The tone that you used to need: a great overdrive, a vintage tape delay and a loud vintage full-stack at full volume is now one foot stomp away! Very easy to setup – just plug it into any (quality) clean amp and you get “The Tone!” you have been seeking, at any volume level. This inspiring pedal will keep you playing and playing, you simply can’t stop!

Just four knobs for total output: Volume, Delay level, Tone and Drive. You simply cannot get a bad tone out of this pedal. This is a pedal th at belongs on every pedalboard, in every gigbag and every studio. Singing lead tone, with the classic Mad Professor dynamics and touch sensitivity.

Sold only in Guitar Center stores, but from guitarcenter.com or musicansfriend.com websites, you can order and have it sent it to any corner of the world.

Here’s a video demo:

Hmm… This is definitely a cool pedal, but as they say you need: “A great overdrive, a vintage tape delay and a loud vintage full-stack at full volume,” I already have with my Timmy and Mad Professor Deep Blue Delay. Granted, having both in one box is very convenient. I’ll probably go down to GC in the next few days to try one out. But at $199, I don’t think it’ll be an expenditure I’ll be making any time soon, and it REALLY has to blow me away. The demos I’ve seen in addition to the one I linked to here have been pretty awesome, but for me, it’s not a tone that I’m currently after as I’m actually writing stuff that is a lot more clean right now plus, as I said above, I can get that tone with the pedals/amps I have.

But all that said, if this tone is for you, this pedal would definitely be worth checking out. Mad Professor pedals are the bomb!

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Maybe it’s the recording… but just watching/listening to this demo video has me GAS-ing for this pedal!!!

Yowza!!! I loved that first sequence with the Strat!

Some quick info: This is an all-analog drive pedal, folks, and I’m digging what it does! And at $139, it’s a bargain!!!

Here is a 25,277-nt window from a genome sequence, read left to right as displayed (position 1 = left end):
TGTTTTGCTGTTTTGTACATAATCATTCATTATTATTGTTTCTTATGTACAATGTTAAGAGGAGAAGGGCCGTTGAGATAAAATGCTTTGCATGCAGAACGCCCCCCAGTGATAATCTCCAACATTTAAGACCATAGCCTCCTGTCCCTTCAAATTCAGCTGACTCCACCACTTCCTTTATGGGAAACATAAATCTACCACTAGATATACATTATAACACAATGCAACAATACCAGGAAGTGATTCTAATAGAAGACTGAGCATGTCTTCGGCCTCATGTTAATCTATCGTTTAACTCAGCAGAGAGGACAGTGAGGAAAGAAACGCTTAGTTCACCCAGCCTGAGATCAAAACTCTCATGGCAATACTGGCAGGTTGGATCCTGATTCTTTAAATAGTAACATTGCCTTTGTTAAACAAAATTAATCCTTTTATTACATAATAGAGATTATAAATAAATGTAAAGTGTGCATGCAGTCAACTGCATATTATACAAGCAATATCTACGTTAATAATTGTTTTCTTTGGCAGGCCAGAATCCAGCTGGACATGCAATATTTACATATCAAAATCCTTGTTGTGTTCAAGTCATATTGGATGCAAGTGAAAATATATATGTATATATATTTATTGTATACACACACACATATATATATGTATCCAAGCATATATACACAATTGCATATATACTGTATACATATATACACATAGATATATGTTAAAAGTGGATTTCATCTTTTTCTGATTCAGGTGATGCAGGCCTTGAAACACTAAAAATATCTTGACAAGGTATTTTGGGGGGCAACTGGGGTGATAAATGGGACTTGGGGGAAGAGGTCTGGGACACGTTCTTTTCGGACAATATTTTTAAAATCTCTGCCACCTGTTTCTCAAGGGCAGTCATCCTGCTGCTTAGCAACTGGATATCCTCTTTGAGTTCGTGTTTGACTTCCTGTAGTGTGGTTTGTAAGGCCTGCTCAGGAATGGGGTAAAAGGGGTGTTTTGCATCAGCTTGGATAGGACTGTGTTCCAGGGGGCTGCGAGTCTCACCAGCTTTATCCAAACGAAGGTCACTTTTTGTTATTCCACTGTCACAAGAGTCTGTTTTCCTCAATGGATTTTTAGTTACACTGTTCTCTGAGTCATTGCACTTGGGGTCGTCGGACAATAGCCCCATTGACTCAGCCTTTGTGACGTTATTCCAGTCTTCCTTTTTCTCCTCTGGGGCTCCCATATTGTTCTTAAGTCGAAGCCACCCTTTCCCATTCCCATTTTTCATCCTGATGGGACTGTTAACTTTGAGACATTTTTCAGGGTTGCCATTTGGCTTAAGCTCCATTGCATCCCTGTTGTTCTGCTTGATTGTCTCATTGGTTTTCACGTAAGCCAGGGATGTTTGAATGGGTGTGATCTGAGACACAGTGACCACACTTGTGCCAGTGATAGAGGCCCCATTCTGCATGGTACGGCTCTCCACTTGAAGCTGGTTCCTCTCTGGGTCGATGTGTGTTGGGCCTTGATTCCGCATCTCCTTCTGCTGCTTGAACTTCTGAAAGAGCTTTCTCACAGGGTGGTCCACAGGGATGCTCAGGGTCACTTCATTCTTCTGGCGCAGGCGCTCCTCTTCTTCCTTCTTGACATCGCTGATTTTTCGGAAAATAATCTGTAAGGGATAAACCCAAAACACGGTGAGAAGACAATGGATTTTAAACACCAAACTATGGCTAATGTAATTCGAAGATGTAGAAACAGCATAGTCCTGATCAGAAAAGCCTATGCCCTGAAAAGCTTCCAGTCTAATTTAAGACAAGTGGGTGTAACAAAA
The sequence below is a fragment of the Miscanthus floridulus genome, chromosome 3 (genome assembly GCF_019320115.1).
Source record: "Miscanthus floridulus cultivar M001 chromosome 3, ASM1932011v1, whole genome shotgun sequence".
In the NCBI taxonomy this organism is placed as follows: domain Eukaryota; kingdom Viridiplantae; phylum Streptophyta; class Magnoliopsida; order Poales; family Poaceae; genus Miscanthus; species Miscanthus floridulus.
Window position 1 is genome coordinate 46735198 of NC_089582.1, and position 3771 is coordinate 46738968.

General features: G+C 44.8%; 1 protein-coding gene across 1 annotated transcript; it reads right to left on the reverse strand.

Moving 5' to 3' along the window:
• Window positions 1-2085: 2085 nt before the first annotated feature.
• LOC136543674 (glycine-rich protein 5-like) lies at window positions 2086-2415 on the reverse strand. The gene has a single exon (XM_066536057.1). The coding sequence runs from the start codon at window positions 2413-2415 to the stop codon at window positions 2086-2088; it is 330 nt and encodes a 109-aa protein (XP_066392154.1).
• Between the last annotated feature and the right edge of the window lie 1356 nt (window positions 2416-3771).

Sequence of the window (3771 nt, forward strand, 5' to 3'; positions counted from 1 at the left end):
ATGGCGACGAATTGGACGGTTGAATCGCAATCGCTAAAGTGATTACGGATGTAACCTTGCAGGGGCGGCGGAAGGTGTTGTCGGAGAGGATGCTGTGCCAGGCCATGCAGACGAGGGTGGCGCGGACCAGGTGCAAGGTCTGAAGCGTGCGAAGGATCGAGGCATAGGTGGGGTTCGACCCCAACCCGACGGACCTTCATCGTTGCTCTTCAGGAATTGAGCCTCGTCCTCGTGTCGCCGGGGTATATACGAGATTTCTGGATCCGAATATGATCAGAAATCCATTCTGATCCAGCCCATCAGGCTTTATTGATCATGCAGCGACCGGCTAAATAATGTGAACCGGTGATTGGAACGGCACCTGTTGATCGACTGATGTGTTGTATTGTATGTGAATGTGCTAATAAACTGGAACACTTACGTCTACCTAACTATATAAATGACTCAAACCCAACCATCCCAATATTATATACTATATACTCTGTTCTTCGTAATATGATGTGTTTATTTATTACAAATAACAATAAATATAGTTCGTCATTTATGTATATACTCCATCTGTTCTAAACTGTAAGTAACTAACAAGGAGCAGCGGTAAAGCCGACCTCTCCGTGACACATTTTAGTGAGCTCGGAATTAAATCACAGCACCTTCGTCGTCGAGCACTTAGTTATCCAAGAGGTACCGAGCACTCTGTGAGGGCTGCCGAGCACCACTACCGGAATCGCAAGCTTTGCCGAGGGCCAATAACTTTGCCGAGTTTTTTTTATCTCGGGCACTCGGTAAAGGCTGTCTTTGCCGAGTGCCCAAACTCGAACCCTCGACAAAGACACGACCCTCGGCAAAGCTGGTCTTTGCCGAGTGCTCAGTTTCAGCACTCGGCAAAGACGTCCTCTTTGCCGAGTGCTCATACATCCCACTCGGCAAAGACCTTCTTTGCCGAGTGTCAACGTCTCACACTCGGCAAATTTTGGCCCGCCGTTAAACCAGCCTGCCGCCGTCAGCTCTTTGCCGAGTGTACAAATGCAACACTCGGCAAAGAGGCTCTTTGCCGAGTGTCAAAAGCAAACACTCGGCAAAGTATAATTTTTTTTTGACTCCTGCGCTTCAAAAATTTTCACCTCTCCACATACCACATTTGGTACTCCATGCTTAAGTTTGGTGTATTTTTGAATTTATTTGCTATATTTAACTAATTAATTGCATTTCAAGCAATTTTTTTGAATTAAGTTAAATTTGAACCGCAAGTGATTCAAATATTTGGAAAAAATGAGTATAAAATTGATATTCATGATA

From the web site:

Pigtronix FAT Drive is an all analog tube sound overdrive. The FAT Drive’s multiple cascaded gain stages enable you to nail sounds ranging from bluesy overdrive to rich saturation, all while retaining musical dynamics and the original character of your instrument.

FAT Drive takes a futuristic analog approach to create complex crunch tones using CMOS clipping and a variable low pass filter for tone shaping. Bringing the tone control all the way clockwise takes this filter completely out of the circuit for total transparency and robust low end. Rolling the tone control back smooths out the highs, leaving ample mid-range bloom and bottom end punch.

A Hi / Lo toggle switch brings additional versatility to the FAT Drive’s wide-ranging palette of overdrive tones, altering the gain structure for enhanced crunch and soaring leads. The FAT Drive features true bypass switching and runs fine on standard 9-volt power but ships with an 18-volt adapter for superior headroom, clarity and overall output.

For more information, check out the product page!

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I dig what Electro-Harmonix has been doing the last couple of years. They’ve really thought outside of the box to either introduce completely new innovations or re-invented some established norms. With these two new pedals: The Superego Synth and the Crying Tone Wah, they’ve done both, respectively. But rather than talk about them, let’s first view a video from our friends at PremierGuitar:

The synth is cool, though I’m not sure I’d ever want one. The wah on the other hand is VERY cool, and I definitely will want to try one out once it gets released to the market in May. Imagine a wah with no moving parts! They’ve probably got some sort of accelerometer inside, but it’s pretty responsive, based upon the demo. My only concern with it is that I can’t attach it to my pedal board, as it was made to just sit on a surface. But once I test it out, I’ll see how I could make it work.